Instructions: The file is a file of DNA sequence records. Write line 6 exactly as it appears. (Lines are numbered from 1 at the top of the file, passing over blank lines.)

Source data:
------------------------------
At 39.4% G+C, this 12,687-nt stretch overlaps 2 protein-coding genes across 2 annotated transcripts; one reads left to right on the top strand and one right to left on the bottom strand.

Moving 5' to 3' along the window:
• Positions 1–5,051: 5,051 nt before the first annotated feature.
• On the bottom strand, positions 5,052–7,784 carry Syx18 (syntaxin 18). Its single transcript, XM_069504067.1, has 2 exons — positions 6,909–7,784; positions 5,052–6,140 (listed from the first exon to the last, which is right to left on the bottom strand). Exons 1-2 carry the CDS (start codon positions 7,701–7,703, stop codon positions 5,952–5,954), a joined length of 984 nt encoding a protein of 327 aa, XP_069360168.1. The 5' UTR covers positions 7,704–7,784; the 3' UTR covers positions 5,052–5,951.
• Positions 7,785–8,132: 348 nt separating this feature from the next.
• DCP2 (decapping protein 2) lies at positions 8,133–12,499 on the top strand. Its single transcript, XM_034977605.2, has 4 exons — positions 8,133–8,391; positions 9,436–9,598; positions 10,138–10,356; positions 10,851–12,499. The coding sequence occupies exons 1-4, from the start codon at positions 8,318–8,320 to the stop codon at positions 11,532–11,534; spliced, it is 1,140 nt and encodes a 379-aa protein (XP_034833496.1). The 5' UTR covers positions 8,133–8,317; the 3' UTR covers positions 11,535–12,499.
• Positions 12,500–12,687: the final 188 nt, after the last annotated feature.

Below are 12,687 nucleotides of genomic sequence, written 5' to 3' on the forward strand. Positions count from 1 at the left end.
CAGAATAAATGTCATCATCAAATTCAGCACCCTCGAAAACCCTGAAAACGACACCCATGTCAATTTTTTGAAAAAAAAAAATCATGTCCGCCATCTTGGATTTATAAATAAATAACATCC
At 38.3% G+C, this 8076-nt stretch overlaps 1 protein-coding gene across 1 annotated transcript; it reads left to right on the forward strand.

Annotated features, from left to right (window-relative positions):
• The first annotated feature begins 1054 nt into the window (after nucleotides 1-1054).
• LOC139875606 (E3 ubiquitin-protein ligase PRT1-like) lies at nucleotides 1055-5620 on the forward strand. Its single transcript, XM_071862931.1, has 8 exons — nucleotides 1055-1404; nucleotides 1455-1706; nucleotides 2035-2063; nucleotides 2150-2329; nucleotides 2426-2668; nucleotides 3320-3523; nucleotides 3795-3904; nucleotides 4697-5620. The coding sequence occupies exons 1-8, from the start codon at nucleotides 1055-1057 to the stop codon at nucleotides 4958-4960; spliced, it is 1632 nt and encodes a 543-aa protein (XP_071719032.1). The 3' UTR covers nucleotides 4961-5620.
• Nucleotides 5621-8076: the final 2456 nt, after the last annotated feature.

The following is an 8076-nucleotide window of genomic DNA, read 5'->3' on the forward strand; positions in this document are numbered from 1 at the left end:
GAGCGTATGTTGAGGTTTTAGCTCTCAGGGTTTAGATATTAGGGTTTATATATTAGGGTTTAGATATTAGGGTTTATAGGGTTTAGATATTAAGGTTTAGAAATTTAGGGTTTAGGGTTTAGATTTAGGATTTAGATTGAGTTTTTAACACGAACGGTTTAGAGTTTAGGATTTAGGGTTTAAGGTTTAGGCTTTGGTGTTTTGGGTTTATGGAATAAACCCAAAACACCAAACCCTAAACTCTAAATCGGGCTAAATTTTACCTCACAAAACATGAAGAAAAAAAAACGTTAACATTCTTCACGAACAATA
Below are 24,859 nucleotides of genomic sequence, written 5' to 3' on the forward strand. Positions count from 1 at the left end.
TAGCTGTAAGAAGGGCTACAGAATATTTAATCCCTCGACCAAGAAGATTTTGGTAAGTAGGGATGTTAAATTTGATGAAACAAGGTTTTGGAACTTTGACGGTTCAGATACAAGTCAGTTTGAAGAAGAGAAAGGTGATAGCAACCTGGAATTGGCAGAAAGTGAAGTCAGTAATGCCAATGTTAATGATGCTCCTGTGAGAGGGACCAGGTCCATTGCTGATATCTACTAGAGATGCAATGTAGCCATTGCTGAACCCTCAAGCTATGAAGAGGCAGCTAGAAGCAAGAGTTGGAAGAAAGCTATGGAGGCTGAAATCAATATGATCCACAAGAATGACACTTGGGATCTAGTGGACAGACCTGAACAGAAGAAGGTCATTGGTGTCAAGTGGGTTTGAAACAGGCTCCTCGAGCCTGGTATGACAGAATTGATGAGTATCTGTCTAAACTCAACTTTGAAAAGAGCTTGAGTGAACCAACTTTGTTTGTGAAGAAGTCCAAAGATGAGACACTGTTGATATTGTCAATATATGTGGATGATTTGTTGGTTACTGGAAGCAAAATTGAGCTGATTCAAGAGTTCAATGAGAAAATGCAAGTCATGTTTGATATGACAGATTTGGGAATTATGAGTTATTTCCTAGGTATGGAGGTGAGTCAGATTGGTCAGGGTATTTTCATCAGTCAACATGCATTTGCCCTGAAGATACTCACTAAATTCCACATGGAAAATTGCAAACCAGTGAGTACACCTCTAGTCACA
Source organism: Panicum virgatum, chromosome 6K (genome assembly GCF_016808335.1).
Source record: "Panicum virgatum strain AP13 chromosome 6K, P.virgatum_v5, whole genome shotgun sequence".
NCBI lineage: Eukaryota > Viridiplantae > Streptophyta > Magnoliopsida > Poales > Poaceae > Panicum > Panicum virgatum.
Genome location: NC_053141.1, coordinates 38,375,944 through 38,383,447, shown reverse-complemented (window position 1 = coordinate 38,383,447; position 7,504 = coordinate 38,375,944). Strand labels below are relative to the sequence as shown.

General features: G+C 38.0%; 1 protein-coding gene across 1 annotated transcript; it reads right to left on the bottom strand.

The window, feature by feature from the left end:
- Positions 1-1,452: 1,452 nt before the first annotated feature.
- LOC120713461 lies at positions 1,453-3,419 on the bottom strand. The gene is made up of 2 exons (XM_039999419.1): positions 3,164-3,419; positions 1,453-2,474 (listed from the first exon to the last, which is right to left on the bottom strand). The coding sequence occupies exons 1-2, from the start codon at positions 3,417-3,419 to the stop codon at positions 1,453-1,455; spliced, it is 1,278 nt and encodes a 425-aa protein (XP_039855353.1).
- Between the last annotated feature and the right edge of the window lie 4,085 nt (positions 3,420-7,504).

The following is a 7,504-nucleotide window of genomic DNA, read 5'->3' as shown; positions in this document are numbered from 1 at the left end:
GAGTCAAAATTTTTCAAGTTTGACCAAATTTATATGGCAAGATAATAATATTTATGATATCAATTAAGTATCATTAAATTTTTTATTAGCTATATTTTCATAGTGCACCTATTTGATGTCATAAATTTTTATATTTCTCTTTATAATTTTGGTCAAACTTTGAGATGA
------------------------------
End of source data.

• DCP2 (decapping protein 2) lies at positions 8,133–12,499 on the top strand. Its single transcript, XM_034977605.2, has 4 exons — positions 8,133–8,391; positions 9,436–9,598; positions 10,138–10,356; positions 10,851–12,499. The coding sequence occupies exons 1-4, from the start codon at positions 8,318–8,320 to the stop codon at positions 11,532–11,534; spliced, it is 1,140 nt and encodes a 379-aa protein (XP_034833496.1). The 5' UTR covers positions 8,133–8,317; the 3' UTR covers positions 11,535–12,499.